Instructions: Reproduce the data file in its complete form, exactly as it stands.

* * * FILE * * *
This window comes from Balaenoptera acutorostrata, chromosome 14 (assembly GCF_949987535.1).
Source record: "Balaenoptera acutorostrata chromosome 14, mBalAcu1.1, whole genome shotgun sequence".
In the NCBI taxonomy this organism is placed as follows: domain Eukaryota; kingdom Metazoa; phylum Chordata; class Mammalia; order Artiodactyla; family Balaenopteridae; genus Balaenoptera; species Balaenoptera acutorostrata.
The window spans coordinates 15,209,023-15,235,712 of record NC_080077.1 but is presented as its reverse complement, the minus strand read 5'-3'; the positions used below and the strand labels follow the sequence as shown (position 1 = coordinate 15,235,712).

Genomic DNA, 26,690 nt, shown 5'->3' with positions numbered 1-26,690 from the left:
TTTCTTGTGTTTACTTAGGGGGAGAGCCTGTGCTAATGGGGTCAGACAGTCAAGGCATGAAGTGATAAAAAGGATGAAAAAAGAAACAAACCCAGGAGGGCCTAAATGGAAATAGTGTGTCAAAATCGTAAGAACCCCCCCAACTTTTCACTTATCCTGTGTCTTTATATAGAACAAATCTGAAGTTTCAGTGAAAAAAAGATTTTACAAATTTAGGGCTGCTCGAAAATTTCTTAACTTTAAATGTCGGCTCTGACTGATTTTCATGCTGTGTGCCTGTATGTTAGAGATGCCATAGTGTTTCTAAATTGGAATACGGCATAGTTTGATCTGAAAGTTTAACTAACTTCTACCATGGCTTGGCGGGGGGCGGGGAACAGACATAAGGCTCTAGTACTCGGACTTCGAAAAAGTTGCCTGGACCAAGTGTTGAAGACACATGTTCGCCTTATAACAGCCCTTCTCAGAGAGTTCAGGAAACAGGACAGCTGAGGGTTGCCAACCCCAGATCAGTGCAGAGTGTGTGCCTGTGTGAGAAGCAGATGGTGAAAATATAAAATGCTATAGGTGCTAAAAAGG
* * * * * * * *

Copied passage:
This window comes from Balaenoptera acutorostrata, chromosome 14 (assembly GCF_949987535.1).
Source record: "Balaenoptera acutorostrata chromosome 14, mBalAcu1.1, whole genome shotgun sequence".
In the NCBI taxonomy this organism is placed as follows: domain Eukaryota; kingdom Metazoa; phylum Chordata; class Mammalia; order Artiodactyla; family Balaenopteridae; genus Balaenoptera; species Balaenoptera acutorostrata.
The window spans coordinates 15,209,023-15,235,712 of record NC_080077.1 but is presented as its reverse complement, the minus strand read 5'-3'; the positions used below and the strand labels follow the sequence as shown (position 1 = coordinate 15,235,712).

Genomic DNA, 26,690 nt, shown 5'->3' with positions numbered 1-26,690 from the left:
TTTCTTGTGTTTACTTAGGGGGAGAGCCTGTGCTAATGGGGTCAGACAGTCAAGGCATGAAGTGATAAAAAGGATGAAAAAAGAAACAAACCCAGGAGGGCCTAAATGGAAATAGTGTGTCAAAATCGTAAGAACCCCCCCAACTTTTCACTTATCCTGTGTCTTTATATAGAACAAATCTGAAGTTTCAGTGAAAAAAAGATTTTACAAATTTAGGGCTGCTCGAAAATTTCTTAACTTTAAATGTCGGCTCTGACTGATTTTCATGCTGTGTGCCTGTATGTTAGAGATGCCATAGTGTTTCTAAATTGGAATACGGCATAGTTTGATCTGAAAGTTTAACTAACTTCTACCATGGCTTGGCGGGGGGCGGGGAACAGACATAAGGCTCTAGTACTCGGACTTCGAAAAAGTTGCCTGGACCAAGTGTTGAAGACACATGTTCGCCTTATAACAGCCCTTCTCAGAGAGTTCAGGAAACAGGACAGCTGAGGGTTGCCAACCCCAGATCAGTGCAGAGTGTGTGCCTGTGTGAGAAGCAGATGGTGAAAATATAAAATGCTATAGGTGCTAAAAAGG